Property from the Family of Evelyn Annenberg Jaffe Hall
Camille Pissarro (1830-1903)

La cueillette des pommes

Camille Pissarro (1830-1903)
La cueillette des pommes
signed and dated 'C. Pissarro. 81' (lower left)
oil on canvas
25½ x 23 3/8 in. (64.8 x 54.3 cm.)
Painted in 1881
Julie Pissarro, Eragny (by descent from the artist, 1904).
Galerie Paul Rosenberg, Paris.
Galerie Thannhauser, Lucerne.
Josef Stransky, New York (by 1933).
Wildenstein & Co., Inc., New York (acquired from the above, circa 1936).
Robert Wallis (acquired from the above, 1944).
Jacques Lindon, New York.
Acquired from the above by Evelyn Annenberg Jaffe Hall, 1950.
M. Hamel, "Camille Pissarro: Exposition rétrospective de ses oeuvres," Les Arts, March 1914, p. 30.
R. Allard, "Les arts plastiques: Camille Pissarro," Les Écrits français, 5 March 1914, pp. 64-66.
P.B.C. "The Stransky Collection of Modern Art," Bulletin of the Worcester Art Museum, winter 1933, vol. XXIII, no. 4, pp. 152-153.
L.-R. Pissarro and L. Venturi, Camille Pissarro, son art - son oeuvre, Paris, 1939, vol. I, p. 158, no. 545 (illustrated, vol. II, pl. 112).
J. Rewald, Camille Pissarro (1830-1903), Paris, 1954 (illustrated in color, pl. 30).
M. Stein, Camille Pissarro (1830-1903), Copenhagen, 1955 (illustrated in color, pl. 30).
J. Rewald, Camille Pissarro, New York, 1963, p. 124 (illustrated in color, p. 125).
J. Rewald, Pissarro, Paris, 1970, no. 30 (illustrated in color).
J. Rewald, Camille Pissarro, New York and Paris, 1989, p. 124, no. 30 (illustrated in color, p. 125).
J. Rewald, Camille Pissarro, New York, 1989, p. 98 (illustrated in color, p. 99).
J. Rewald, Camille Pissarro, London, 1991, pp. 94, 98, 104, 110 (illustrated in color, p. 99).
J. Pissarro, Camille Pissarro, New York and London, 1993, pp. 194 and 217 (illustrated in color, p. 196, no. 230).
M. Ward, Pissarro, Neo-Impressionism and the Spaces of the Avant-Garde, Chicago and London, 1996, p. 279.
J. Pissarro and C. Durand-Ruel Snollaerts, Pissarro, Catalogue critique des peintures, Paris, 2005, vol. II, p. 440, no. 659 (illustrated in color).
Paris, Galerie Manzi-Joyant, Exposition rétrospective d'oeuvres de Camille Pissarro, January-February 1914, no. 61.
The Toledo Museum of Art, Paintings by French Impressionist and Post-Impressionists, November-December 1937, no. 21.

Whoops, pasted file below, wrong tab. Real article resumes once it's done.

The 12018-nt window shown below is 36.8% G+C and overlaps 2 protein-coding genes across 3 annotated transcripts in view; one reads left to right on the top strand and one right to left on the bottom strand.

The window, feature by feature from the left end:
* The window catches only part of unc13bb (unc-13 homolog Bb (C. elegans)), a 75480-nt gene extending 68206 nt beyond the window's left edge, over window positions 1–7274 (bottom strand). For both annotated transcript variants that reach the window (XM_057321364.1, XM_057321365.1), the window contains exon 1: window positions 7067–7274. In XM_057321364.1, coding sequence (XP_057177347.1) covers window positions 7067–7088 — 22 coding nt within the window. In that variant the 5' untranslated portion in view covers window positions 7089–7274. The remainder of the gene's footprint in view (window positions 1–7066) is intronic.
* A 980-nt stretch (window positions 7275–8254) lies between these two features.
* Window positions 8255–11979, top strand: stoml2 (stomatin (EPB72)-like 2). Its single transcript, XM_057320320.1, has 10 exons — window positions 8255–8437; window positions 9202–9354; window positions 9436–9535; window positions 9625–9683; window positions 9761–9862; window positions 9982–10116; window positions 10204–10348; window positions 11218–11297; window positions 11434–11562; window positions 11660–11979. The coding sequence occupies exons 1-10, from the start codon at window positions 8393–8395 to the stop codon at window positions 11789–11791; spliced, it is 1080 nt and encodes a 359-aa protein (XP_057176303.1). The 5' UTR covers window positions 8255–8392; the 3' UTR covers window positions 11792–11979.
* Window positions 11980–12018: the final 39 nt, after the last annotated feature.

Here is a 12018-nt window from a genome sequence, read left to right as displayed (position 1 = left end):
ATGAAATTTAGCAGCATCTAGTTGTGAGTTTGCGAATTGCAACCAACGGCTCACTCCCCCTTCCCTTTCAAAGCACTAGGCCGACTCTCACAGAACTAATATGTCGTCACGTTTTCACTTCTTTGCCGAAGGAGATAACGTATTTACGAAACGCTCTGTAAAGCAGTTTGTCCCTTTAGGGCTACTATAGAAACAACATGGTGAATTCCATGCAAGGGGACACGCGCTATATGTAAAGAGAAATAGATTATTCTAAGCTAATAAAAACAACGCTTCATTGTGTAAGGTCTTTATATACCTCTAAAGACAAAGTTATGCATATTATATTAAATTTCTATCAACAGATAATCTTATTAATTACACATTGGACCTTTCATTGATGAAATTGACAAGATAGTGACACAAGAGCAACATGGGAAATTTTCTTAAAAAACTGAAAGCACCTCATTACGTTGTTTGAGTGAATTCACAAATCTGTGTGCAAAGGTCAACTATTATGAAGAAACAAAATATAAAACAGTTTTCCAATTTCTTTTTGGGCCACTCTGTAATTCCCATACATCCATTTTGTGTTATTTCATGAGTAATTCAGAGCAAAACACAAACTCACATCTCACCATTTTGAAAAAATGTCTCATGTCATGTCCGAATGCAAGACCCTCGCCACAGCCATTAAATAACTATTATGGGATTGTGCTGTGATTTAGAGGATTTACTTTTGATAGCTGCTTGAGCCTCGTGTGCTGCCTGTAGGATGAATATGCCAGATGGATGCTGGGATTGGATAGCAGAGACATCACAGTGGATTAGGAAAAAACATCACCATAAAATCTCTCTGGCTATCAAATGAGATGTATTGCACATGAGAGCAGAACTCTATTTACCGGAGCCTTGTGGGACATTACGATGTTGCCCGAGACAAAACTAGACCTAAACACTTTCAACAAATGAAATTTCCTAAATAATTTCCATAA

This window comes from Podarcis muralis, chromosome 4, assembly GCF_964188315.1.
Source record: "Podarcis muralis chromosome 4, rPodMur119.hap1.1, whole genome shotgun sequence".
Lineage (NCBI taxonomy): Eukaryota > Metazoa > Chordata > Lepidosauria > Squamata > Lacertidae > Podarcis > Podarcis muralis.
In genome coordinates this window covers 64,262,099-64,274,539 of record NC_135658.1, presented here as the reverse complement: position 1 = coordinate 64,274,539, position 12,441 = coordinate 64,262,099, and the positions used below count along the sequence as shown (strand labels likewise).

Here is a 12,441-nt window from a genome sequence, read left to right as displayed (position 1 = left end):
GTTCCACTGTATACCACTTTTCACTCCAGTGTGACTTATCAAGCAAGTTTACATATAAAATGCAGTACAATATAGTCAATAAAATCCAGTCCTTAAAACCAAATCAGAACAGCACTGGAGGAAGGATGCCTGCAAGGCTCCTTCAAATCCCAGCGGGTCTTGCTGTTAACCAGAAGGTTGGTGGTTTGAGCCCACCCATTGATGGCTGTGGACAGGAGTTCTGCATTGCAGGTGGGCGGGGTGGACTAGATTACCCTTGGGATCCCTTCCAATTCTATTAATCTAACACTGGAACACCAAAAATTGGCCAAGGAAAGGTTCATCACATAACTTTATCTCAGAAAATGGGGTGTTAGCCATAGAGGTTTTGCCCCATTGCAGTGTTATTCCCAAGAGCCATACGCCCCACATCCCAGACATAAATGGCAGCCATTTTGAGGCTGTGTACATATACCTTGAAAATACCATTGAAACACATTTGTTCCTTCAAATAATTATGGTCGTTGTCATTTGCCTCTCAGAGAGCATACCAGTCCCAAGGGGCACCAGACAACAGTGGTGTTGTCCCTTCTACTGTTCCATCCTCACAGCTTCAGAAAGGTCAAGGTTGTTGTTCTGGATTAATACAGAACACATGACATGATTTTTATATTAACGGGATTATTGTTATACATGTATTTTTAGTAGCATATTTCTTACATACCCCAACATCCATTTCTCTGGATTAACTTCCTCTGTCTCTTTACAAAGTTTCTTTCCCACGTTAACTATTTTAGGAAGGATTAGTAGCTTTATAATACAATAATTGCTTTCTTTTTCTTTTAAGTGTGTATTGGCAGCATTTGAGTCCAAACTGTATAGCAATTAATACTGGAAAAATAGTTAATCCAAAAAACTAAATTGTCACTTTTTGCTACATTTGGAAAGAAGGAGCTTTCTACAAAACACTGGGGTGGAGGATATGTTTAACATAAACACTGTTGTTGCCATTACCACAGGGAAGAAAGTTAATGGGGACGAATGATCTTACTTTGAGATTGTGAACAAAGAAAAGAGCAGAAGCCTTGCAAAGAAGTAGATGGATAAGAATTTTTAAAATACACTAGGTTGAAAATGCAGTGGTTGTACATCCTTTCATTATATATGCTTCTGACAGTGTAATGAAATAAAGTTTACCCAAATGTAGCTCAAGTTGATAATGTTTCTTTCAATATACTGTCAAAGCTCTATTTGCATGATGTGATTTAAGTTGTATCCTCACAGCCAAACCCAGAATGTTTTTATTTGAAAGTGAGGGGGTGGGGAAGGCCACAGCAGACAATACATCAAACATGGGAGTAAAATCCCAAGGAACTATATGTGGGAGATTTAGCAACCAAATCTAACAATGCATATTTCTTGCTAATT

New York, Wildenstein & Co., Inc., The Pleasures of Summer, July-August 1943, no. 13.


The early 1880s, when La cueillette des pommes was painted, was a critical period of transition for Pissarro. His landscape production, so characteristic of the 1870s, dwindled in favor of monumental figure paintings. At the same time, his brushwork evolved toward uniformly small, evenly distributed, and carefully controlled touches of paint, closer to Cézanne's constructivist stroke than to the free, painterly handling of the Impressionist idiom. Finally, his technical practice became more complex, involving greater studio work and increased preparatory drawing, and he began a series of works in other media, including watercolors, gouaches, and prints. Richard Brettell describes the early 1880s as "the most extensive period of pictorial experimentation in Pissarro's career," and concludes, "All of these varied interests suggest a fundamental questioning of the kind of painting normally associated with Impressionism, the plein-air sketch, and a more complicated, highly mediated relationship with 'reality' than a simple optical one. For Pissarro in this period, a simple equation between seeing and representing was both undesirable and impossible" (Pissarro and Pontoise: The Painter in a Landscape, New Haven, 1990, p. 184).

Pissarro's paintings from this period have often been compared with those of Millet, the painter of peasants par excellence. In a review of the 1882 Impressionist exhibition, Ernest Chesneau declared, "Since Millet, no one has observed and depicted the peasant with such powerful vigor and with such accurate and personal vision" (quoted in J. Pissarro, op. cit., p. 156). Other contemporary critics, however, disagreed. J.-K. Huysmans, for example, wrote in 1882, "Pissarro exhibits an entire series of peasant men and women, and once again this painter shows himself to us in a new light. Pissarro has entirely detached himself from Millet's memory. He paints his country people without false grandeur, simply as he sees them. His little girls in their red stockings, his old woman wearing a kerchief, his shepherdesses and laundresses, his peasant girls cutting hay or eating, are all true small masterpieces" (quoted in ibid., p. 157). Pissarro himself also eschewed the comparison to Millet, writing to his son Lucien, "It is the same for my peasants, which people used to say are done à la Millet. People have since realized their mistake" (quoted in ibid., p. 157).